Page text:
An accountant in green eyeshades, standing on the barricades and consulting a spreadsheet to direct the army of change, is an unlikely revolutionary figure in the battle for school reform. Yet, as public policy consultant Linda Morrison points out in a new study for Pennsylvania’s Commonwealth Foundation, the key to providing the “accountability” that elected officials, taxpayers, and parents all demand of public schools is to improve school-level accounting systems so that they provide detailed costs of a school’s outputs. A school-level activity-based accounting system is essential for effective management of the education enterprise and will soon be required by new government accounting standards.
“As usually put forth, ‘accountability’ means measuring student outcomes: test scores, dropout rates, college enrollment, etc.,” notes Morrison in “Improving School Accounting: A Catalyst for Reform.” But, she adds, accountability also means “How much did we spend per unit to get those outcomes?” In the private sector, knowing the up-to-date variable and fixed cost components of each business output is essential planning input for any decision to improve customer service or respond to competition. But that’s not the case in the public sector.
Government entities and businesses have markedly different accounting systems, with government focusing on who controls the spending and business focusing on who benefits from the spending. While business accounting systems are designed to help managers make better decisions and allocate scarce resources effectively, government accounting systems generally are designed to reassure taxpayers that their dollars are being spent on approved activities.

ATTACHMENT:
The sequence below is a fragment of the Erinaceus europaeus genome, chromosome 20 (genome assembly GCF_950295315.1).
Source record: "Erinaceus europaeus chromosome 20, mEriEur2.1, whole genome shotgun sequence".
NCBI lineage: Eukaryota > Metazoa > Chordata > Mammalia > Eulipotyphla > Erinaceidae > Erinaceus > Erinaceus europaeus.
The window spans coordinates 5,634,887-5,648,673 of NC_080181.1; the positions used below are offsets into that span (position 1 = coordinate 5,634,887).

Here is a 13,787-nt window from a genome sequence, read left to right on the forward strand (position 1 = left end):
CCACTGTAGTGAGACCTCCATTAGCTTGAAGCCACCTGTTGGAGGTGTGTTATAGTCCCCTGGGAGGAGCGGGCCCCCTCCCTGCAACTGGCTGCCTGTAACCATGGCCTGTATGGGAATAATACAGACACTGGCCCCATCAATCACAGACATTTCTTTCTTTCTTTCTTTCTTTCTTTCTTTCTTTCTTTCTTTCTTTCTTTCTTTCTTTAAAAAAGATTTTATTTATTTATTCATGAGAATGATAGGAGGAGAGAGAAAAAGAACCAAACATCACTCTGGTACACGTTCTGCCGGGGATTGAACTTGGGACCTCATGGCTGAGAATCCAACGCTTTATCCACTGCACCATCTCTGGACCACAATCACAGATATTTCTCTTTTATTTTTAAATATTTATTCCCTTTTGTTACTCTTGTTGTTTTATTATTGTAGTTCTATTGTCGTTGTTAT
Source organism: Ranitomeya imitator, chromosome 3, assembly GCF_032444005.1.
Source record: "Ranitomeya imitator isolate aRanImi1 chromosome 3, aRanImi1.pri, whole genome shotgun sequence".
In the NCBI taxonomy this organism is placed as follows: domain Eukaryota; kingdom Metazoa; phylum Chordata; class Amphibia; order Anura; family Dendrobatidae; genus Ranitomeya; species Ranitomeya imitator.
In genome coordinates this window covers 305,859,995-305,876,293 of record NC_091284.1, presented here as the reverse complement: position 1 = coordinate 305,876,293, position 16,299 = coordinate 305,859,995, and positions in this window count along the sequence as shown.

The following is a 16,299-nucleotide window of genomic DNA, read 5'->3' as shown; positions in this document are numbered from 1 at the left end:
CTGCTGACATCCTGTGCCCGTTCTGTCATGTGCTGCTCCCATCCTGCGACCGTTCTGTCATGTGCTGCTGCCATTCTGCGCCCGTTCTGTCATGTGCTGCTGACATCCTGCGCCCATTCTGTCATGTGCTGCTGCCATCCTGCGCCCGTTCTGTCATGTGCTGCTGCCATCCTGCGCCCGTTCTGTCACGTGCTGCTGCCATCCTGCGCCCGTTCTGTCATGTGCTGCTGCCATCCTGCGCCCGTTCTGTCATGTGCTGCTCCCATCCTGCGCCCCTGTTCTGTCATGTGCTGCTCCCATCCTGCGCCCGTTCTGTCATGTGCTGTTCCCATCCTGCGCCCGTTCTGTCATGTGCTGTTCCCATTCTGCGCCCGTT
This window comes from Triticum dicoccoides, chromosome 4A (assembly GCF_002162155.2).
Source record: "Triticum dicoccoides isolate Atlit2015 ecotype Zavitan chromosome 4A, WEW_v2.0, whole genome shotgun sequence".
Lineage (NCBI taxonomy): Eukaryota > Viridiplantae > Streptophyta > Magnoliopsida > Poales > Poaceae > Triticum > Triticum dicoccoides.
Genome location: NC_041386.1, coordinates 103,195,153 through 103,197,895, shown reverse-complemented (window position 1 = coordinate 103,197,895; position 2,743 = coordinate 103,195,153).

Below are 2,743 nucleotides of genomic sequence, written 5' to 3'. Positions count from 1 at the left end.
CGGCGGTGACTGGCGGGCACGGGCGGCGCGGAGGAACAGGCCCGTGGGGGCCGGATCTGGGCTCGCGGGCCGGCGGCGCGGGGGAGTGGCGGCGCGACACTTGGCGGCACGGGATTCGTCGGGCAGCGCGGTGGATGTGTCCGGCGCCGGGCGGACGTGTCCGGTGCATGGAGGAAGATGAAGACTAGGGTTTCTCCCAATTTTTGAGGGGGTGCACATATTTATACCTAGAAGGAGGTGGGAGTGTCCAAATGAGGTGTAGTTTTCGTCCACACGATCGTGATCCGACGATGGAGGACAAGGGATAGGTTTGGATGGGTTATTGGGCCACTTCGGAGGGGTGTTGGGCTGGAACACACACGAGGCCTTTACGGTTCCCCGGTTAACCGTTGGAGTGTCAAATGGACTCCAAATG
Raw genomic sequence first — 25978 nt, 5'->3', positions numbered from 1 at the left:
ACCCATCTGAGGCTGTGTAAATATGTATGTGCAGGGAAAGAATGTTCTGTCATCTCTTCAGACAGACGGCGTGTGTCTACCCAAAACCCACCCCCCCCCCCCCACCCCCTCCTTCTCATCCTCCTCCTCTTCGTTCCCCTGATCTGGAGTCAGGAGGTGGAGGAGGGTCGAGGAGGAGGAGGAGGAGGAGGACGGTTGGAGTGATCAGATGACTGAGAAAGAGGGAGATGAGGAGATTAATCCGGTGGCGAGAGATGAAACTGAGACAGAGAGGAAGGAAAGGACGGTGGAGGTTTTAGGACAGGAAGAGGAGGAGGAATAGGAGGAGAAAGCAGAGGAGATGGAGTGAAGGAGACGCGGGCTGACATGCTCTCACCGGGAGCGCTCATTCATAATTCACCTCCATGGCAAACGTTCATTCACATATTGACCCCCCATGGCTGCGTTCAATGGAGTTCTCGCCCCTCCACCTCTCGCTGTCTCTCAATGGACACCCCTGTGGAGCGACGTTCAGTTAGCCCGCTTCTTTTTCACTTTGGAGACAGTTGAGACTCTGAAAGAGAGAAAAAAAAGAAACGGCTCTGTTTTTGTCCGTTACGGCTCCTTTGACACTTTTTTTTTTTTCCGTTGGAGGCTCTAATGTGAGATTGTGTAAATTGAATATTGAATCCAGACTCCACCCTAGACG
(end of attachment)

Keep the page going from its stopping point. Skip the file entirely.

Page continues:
For example, before the New York City Board of Education issued a detailed 1996 report of school-by-school spending, “nobody could figure out where the money was going,” according to education special counsel Herman Badillo. (See “New York Schools Report Raises Questions about Special Ed Spending,” School Reform News, February 1997.)
While a car company knows how much it costs to produce each door or headlight, it’s rare for school officials to know how much it costs to teach a single English class. Even more rare is the ability to compare that cost with the results of student achievement tests.
“You cannot manage what you cannot measure. And you cannot improve what you cannot manage,” says Morrison, deftly summarizing the state of school reform without data-based decision-making. Her recommendation for Pennsylvania is for the state to add activity-based costing to its school accounting requirements so that easy-to-understand and useful cost-benefit information can be produced for management and the public.
The international accounting firm Coopers & Lybrand has developed a PC-based software package called In$ite that will import data from a school’s accounting system and generate comprehensive financial reports on all aspects of the school’s operations. The system is being phased-in statewide in South Carolina; implementation is in progress in Rhode Island; and the software has been used in individual districts in Montgomery County, Maryland, and in Lewisburg, Pennsylvania.
“It makes it a lot easier for a board member like myself to make sense of the figures,” commented Lewisburg school director Bob Hamm.
Activity-based accounting practices will become mandatory in the near future. The Governmental Accounting Standards Board (GASB) is establishing new methods of reporting by government units and school districts, including the use of net program costs. Those new standards are likely to be finalized by mid-1998 and to become effective as of July 2000.
George A. Clowes is managing editor of School Reform News. His email address is [email protected].
For more information …
Linda Morrison’s report, “Improving School Accounting: A Catalyst for Reform,” is available from The Commonwealth Foundation, 3544 North Progress Avenue #101, Harrisburg, PA 17110, telephone 717/671-1901.